Feb. 20, 2003 PORTLAND, Ore. – Researchers at Oregon Health & Science University (OHSU) have discovered a key cellular mechanism in the brain possibly involved in mental retardation. The research may be used to develop new drugs or therapies to combat the condition. The research, which was conducted in mice, also may provide scientists with an animal model for mental retardation that will be of use in future studies aimed at understanding and treating the human condition.
The research, which is printed in the Feb. 18 edition of the journal Proceedings of the National Academy of Sciences, centers on a key protein called WAVE-1 that is found throughout the brain. Researchers at OHSU produced mice lacking the WAVE-1 protein. Following observation, these animals were found to have balance, motor, learning and memory deficits. These symptoms correlate with one form of mental retardation found in humans.
"WAVE-1 is a very important protein involved in brain cell communication," said researcher John Scott, Ph.D., an associate investigator of the Howard Hughes Medical Institute and a senior scientist in the OHSU Vollum Institute. "The protein acts like a scaffolding that supports the lines of communication between different parts of the cell."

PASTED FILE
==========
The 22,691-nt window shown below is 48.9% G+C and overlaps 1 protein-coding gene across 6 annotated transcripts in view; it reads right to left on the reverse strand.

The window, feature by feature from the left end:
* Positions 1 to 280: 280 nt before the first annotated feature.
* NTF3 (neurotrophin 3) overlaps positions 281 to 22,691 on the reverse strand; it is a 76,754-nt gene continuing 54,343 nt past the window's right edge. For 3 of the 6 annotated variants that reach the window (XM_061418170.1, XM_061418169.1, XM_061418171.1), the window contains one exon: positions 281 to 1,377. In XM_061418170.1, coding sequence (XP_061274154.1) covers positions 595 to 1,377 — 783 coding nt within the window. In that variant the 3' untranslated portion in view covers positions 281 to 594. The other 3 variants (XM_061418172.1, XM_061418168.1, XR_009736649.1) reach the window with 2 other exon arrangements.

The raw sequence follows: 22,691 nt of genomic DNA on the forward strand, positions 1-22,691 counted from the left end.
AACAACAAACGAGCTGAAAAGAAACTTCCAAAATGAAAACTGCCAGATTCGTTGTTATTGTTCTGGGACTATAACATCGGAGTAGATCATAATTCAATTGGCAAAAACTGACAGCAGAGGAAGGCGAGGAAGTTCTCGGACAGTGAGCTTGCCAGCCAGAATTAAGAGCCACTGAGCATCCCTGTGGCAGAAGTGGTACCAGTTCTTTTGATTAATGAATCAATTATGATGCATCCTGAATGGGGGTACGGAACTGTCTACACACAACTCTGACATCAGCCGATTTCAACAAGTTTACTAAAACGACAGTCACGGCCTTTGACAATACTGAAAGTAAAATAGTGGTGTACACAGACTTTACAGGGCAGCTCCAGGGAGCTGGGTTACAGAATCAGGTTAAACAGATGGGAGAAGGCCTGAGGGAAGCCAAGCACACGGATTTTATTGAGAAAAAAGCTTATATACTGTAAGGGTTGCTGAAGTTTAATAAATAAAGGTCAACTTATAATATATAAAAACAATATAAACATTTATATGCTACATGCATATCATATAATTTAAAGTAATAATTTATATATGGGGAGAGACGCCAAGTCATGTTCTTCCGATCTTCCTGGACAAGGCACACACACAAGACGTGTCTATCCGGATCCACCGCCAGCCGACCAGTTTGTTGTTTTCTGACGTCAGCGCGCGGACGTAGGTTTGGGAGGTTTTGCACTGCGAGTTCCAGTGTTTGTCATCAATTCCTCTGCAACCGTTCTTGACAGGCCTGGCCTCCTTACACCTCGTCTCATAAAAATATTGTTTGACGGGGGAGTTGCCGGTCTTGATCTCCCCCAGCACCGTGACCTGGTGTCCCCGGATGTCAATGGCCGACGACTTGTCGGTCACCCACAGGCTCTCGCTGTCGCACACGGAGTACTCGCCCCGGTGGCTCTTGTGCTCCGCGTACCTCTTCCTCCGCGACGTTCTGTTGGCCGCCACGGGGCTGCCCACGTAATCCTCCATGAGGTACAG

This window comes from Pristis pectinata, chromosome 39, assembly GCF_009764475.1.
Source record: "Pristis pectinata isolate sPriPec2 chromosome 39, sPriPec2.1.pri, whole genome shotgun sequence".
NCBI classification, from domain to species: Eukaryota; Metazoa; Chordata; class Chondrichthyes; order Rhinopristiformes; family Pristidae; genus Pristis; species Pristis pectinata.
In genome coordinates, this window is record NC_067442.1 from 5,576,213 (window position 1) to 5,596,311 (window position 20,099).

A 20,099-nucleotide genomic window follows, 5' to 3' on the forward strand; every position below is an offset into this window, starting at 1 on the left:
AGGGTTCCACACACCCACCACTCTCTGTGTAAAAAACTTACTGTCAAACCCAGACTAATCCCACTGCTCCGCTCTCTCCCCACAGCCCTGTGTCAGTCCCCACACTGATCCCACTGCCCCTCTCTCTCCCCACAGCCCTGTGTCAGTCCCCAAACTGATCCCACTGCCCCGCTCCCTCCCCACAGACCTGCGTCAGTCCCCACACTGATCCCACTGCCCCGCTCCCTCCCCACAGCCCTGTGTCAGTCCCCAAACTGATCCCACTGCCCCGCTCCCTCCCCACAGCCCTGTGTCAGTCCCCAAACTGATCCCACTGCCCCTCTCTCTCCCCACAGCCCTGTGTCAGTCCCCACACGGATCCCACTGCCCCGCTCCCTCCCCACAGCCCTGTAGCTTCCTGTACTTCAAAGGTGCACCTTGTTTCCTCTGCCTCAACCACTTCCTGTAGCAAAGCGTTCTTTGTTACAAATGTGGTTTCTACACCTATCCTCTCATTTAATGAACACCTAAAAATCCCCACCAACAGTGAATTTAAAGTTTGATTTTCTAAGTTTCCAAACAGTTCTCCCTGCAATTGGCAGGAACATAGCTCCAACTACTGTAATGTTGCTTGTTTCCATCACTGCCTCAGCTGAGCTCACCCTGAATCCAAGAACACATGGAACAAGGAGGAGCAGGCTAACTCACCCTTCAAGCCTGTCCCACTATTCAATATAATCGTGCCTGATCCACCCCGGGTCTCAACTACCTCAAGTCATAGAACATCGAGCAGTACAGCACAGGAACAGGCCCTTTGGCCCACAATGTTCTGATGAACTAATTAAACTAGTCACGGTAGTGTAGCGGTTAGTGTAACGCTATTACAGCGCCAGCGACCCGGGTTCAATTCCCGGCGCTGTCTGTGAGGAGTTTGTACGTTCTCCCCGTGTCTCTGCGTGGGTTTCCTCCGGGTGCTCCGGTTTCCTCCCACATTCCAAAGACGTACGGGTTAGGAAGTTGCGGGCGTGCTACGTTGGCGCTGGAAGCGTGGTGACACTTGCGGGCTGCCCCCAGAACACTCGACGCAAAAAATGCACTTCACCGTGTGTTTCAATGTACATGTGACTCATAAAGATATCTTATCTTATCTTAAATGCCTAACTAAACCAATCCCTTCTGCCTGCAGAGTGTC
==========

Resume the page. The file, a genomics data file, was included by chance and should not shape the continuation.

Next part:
Scott and other OHSU researchers believe the absence of the WAVE-1 protein causes a partial breakdown of the brain cell communication system, which results in reduced learning ability and other effects associated with mental retardation. While there are thought to be literally hundreds of causes for mental retardation, it's believed the breakdown of important cellular communication systems is involved in many, if not all, forms.
One major conclusion of the research is that mental retardation involves many more areas of the brain than first expected.
"The protein is found in a variety of regions of the brain, including the hippocampus and the cerebellum," explained Jacob Raber, Ph.D., an assistant professor of behavioral neuroscience and neurology in the OHSU School of Medicine. "Through studying mouse models, we hope to further understand and describe the roles of various brain regions in the important functions impaired by mental retardation."
The Raber lab's involvement in the project is a unique partnership between behavioral neuroscience and biochemistry experts.
"The Raber lab is literally across the hall from our lab," explained Scott. "The close proximity resulted in numerous conversations between the two labs and, finally, collaboration on this project."
Scott Soderling, Ph.D., a lead researcher on this project, also noted an unexpected trait found in mice lacking the WAVE-1 protein – reduced anxiety. Future studies conducted between the Scott and Raber labs will try to determine whether this trait is also found in humans with the corresponding form of mental retardation.
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